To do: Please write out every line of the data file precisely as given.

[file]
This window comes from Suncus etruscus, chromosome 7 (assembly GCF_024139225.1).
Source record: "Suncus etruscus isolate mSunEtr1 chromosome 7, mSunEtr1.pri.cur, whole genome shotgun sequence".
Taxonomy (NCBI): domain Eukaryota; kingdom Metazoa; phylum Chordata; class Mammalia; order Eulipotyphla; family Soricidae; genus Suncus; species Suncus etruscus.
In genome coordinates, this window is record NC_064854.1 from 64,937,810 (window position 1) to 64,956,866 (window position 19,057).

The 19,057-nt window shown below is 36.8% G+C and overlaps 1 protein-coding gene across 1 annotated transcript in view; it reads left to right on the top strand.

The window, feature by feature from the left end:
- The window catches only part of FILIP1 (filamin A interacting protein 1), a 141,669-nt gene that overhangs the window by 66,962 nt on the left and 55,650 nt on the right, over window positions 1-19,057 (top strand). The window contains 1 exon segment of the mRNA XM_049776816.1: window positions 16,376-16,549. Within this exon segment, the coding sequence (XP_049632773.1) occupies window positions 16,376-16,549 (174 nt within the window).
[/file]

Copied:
This window comes from Suncus etruscus, chromosome 7 (assembly GCF_024139225.1).
Source record: "Suncus etruscus isolate mSunEtr1 chromosome 7, mSunEtr1.pri.cur, whole genome shotgun sequence".
Taxonomy (NCBI): domain Eukaryota; kingdom Metazoa; phylum Chordata; class Mammalia; order Eulipotyphla; family Soricidae; genus Suncus; species Suncus etruscus.
In genome coordinates, this window is record NC_064854.1 from 64,937,810 (window position 1) to 64,956,866 (window position 19,057).

The 19,057-nt window shown below is 36.8% G+C and overlaps 1 protein-coding gene across 1 annotated transcript in view; it reads left to right on the top strand.

The window, feature by feature from the left end:
- The window catches only part of FILIP1 (filamin A interacting protein 1), a 141,669-nt gene that overhangs the window by 66,962 nt on the left and 55,650 nt on the right, over window positions 1-19,057 (top strand). The window contains 1 exon segment of the mRNA XM_049776816.1: window positions 16,376-16,549. Within this exon segment, the coding sequence (XP_049632773.1) occupies window positions 16,376-16,549 (174 nt within the window).